When an organization runs its own on-premise data centers, control over security is pretty straightforward: it falls solely on the shoulders of internal teams. They are the ones responsible for keeping servers secure, as well as the data stored within them.
In a hybrid or cloud environment, the conversation around security inevitably shifts as a cloud service provider (CSP) enters the picture. While the CSP is responsible for some aspects of security, there is a tendency for customers to "over trust" cloud providers when it comes to securing their data.
Per a recent McAfee report, 69% of CISOs trust their cloud providers to keep their data secure, and 12% believe cloud service providers are solely responsible for securing data.
The truth of the matter is that cloud security is a shared responsibility. In an effort to educate cloud customers on what's required of them, CSPs like Amazon Web Services (AWS) and Microsoft Azure have created the cloud shared responsibility model (SRM).
In its simplest terms, the cloud shared responsibility model denotes that CSPs are responsible for the security of the cloud and customers are responsible for securing the data they put in the cloud. Depending on the type of deployment—IaaS, PaaS, or SaaS—customer responsibilities will be determined.
Designed to provide the highest degree of flexibility and management control to customers, IaaS services also place more security responsibilities on customers. Let's use Amazon Elastic Compute Cloud (Amazon EC2) as an example.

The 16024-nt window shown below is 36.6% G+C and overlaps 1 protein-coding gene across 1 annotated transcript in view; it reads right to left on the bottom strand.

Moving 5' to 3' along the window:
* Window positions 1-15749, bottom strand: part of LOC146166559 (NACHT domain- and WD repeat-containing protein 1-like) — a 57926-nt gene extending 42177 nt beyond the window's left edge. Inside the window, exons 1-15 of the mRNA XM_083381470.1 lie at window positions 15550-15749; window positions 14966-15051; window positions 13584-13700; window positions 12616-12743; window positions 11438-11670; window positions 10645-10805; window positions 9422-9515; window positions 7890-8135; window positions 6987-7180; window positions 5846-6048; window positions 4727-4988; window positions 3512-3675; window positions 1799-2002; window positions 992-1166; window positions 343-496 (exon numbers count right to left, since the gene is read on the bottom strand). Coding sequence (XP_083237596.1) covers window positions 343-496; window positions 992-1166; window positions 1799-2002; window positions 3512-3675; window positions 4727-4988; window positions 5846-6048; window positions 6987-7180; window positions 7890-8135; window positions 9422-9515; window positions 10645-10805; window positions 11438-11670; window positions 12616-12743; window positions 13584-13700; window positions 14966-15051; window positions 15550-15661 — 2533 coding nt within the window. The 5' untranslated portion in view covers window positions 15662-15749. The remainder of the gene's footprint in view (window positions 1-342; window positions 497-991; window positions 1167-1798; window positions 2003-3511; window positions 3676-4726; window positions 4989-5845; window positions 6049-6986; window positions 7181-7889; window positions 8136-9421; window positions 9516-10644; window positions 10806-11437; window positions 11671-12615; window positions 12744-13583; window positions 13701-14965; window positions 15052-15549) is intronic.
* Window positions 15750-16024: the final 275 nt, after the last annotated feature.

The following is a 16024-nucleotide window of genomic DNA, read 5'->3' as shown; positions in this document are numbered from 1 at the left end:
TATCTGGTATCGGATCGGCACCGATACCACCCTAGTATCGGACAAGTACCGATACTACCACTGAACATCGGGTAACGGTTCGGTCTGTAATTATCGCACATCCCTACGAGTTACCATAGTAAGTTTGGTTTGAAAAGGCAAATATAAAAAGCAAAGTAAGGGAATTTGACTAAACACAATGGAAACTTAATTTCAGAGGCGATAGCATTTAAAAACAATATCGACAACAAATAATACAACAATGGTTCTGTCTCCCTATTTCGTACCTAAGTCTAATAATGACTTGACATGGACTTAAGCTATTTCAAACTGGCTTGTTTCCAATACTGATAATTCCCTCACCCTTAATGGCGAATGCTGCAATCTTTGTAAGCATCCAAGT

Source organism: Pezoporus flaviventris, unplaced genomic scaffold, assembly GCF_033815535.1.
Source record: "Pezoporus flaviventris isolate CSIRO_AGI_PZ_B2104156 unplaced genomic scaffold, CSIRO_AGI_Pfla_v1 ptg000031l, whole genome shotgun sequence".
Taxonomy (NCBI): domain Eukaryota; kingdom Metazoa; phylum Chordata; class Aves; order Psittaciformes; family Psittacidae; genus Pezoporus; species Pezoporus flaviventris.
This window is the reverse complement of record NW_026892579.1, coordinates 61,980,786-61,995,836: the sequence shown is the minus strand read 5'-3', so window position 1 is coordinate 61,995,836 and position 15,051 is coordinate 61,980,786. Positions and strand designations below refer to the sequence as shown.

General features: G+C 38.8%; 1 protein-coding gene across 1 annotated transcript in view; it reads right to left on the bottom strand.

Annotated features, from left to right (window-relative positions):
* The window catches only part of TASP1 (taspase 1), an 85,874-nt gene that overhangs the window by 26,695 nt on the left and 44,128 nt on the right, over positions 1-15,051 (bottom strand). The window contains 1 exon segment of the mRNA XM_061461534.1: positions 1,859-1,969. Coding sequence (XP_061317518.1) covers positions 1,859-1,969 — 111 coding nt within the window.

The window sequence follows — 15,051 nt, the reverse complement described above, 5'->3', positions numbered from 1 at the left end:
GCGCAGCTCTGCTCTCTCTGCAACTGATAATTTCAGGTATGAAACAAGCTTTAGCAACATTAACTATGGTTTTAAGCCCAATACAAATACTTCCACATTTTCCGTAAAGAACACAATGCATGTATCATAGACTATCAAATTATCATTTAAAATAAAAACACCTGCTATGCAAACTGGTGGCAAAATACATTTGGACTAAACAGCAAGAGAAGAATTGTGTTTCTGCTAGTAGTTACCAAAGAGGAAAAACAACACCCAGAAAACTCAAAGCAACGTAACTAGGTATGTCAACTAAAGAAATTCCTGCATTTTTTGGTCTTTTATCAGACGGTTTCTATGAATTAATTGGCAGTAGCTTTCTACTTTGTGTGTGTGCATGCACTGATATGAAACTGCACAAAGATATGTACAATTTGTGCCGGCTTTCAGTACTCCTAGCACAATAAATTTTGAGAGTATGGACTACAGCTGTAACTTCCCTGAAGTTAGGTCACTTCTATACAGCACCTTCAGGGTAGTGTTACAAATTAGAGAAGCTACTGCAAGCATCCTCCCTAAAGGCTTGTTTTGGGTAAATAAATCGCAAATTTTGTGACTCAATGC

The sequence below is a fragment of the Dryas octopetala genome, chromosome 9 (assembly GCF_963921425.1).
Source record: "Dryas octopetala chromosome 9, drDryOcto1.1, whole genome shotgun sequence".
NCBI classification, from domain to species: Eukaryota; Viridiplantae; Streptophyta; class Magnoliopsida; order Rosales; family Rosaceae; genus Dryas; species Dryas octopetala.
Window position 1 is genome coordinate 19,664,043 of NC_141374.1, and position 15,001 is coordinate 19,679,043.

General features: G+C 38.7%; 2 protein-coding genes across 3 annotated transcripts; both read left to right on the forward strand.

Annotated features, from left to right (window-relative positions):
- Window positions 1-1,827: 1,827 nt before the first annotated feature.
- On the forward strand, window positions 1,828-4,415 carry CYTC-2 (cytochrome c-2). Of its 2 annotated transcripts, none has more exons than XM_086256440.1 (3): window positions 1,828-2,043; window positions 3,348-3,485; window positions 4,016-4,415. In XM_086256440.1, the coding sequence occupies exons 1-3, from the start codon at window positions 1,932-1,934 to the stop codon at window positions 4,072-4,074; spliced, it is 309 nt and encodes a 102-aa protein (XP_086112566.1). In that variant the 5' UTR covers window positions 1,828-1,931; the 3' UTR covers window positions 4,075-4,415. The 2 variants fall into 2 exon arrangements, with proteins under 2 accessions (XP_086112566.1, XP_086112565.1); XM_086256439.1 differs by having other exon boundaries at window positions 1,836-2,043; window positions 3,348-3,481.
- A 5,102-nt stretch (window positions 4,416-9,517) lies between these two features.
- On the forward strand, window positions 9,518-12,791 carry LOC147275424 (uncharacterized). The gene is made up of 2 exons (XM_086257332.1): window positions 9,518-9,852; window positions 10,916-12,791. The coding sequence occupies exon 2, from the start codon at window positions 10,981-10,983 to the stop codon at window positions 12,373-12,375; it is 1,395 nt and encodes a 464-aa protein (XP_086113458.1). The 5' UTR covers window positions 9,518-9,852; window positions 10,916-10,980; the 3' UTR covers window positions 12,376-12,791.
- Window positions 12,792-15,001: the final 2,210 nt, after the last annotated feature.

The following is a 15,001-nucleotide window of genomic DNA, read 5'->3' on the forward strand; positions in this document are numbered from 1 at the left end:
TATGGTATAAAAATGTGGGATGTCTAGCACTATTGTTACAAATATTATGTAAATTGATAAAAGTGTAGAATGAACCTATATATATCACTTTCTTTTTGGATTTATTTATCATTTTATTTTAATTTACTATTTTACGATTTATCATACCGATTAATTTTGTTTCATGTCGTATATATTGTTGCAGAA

When customers deploy an instance of Amazon EC2, the customer is the one who manages the guest operating system, any applications they install on these instances and the configuration of provided firewalls on these instances. They are also responsible for overseeing data, classifying assets, and implementing the proper permissions for identity and access management.
While IaaS customers retain a lot of control, they can lean on CSPs to manage security from a physical, infrastructure, network, and virtualization standpoint.
In PaaS, more of the heavy lifting is passed over to CSPs. While customers focus on deploying and managing applications (as well as managing data, assets, and permissions), CSPs take control of operating the underlying infrastructure, including guest operating systems.
From an efficiency standpoint, PaaS offers clear benefits. Without having to worry about patching or other updates to operating systems, security and IT teams recoup time that can be allocated to other pressing matters.
Of the three deployment options, SaaS places the most responsibility on the CSP. With the CSP managing the entire infrastructure as well as the applications, customers are only responsible for managing data, as well as user access/identity permissions. In other words, the service provider will manage and maintain the piece of software—customers just need to decide how they want to use it.
How to Uphold Your End of the Shared Responsibility Model
Through 2022, it's estimated that at least 95% of cloud security failures will be caused by missteps on the part of customers. That's why it's more important than ever before to clear up confusion around the cloud shared responsibility model and set customers up for success.
While there are clear differences in responsibilities based on deployment types, a common thread remains: it's imperative that businesses can visualize conversations between devices, detect potential security threats in real-time and easily investigate and remediate issues. No dark space and faster response times mean greater security in your cloud investment.